Chapters 12 and 13 are concerned with the actual strategies through which extreme poverty could be eliminated. In places where extreme poverty is a major issue, it is critical that their economies are ‘jump-started’ through financial resources in form of official development assistance (p. 246). Since financial resources have always been the major challenge, is eradication of extreme poverty feasible? This could be answered by the above multilateral agreements and the existence of the international lending agencies. In these chapters nevertheless, it is expressly stated that this would be achieved through foreign aid on education, health, agriculture and infrastructure. According to him, it would greatly reduce the investment gap. However, chapter ten was elaborate in the depiction of how extreme poverty and disease were especially in Africa thus emergence of the question of the sufficiency of foreign aid in the eradication of poverty. In chapter 14, the author answered the question by restating the specialized functions of the earlier mentioned agencies that should consider each country on its own and work hand in hand with country-level teams of such agencies to offer sustainable solutions to the problems they face. In chapter fifteen, the author offered calculations on how the rich world could actually eradicate extreme poverty: By donating less than 0.6 percent of their Gross Domestic Product (GDP). This could work if this donation pattern could be sustained through 2015. The author was not far from the calculations of the United Nations Development Program’s (UNDP’s) Millennium Development Goals- it was calculated at the rate of 0.7 per cent of those countries GDPs.
One of the core features of Sachs’s strategic propositions was foreign aid. As earlier stated, foreign aid has over time been castigated by some development practitioners in the developing and underdeveloped world for its conditionality. However, Sachs proceeded to prove how it was the way towards alleviation of extreme poverty levels. Why would he be so convinced? The author outlined some myths and misconceptions attached to the concepts of foreign aid and multilateral agreements. Whether the critics of foreign aid were right or wrong, chapter 16 points out that they could be part of the myth. This is common with most of development thinking (p. 309). In fact, chapter 17 gives justifications for economic assistance.
In an economically transcendent perspective, the writer put it that it was part of the United States’ foreign policy to support countries in their independence, provide humanitarian relief after natural calamities and extend assistance for reconstruction and development (p. 331). In this regard, extremely poor countries do not have justification for not accepting foreign aid and by extension indulging in multilateral agreements. All said and done, through there are aspect of lack of leadership in chapter 17 and 18, the latter chapter gives a lot of hope by quoting the words of Robert Kennedy (368).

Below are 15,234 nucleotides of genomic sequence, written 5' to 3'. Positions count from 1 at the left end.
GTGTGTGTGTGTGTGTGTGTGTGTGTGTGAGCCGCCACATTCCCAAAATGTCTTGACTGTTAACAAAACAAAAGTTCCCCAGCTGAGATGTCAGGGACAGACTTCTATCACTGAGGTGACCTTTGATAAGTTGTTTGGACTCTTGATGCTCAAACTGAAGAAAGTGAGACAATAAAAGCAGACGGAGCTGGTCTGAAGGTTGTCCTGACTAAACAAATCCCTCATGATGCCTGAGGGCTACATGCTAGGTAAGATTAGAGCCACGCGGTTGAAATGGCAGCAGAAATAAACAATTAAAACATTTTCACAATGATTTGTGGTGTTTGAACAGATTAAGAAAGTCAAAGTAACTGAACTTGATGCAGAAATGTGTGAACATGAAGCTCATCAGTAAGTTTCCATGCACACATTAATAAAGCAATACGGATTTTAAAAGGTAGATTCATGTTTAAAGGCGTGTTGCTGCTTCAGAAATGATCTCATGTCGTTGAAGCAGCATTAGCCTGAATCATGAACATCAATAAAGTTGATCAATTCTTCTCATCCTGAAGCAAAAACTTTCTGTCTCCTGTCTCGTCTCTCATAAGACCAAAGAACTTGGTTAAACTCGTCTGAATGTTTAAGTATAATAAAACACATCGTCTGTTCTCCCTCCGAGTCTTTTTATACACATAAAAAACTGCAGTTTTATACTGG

Economic development is one of the key focuses of world governments in a quest to amass power and provide for its citizens. There have however been so many factors that hinder this development. Sachs (2010) called them economic traps and are mostly persistent in the developing and underdeveloped world. To curb these challenges, it is important to consider the global connectedness of the economy, the speed at which economies are spreading and the academic and practical approaches to the development agenda. It thus means that development practitioners have to be proactive and ambitious in their policy formulation and implementation. One such economic thinking is found in the work of Jeffrey D. Sachs, who served as Special Advisor to the former United Nations Secretary General Kofi Annan. In his book The end of poverty: Economic possibilities of our time, Sachs gave some of the strategies through which extreme poverty could be eradicated by the year 2025.
This review began by briefly highlighting the academic attainments of the author and his massive experience in the practice of economic development. The review also gave a brief outline of the chapters before expounding on their thematic concerns. Within the chapters, the salient issues were described including applause on the author’s prowess to connect themes logically and present the subject matter professionally. Above all, the ambition of the author in possibilities of elimination of extreme poverty by the specified time was recognized. However, the reader may be left to enquire the feasibility of the approaches to poverty alleviation bearing in mind that poverty and disease are still very prevalent in the developing world especially Africa. The author argued that the rich world has a moral responsibility to offer donor aid to the developing world. In addition, multilateral agreements should be intensified. Further, if the economic traps were more than the donor capacity, the specialized organs of international agencies should form country-level committees to tackle country-specific economic challenges. This review also found helpful the sections of the entire book including the foreword, introduction and the works cited. Finally, it was evident a natural classification of chapters into distinct categories, emergence of themes and positive attitude of the author. It could be said that the author did his best in putting across the subject matter thereby achieving a substantial degree of academic standing and professional practice. This is an excellent work for both students and practitioners of economic development and social policy.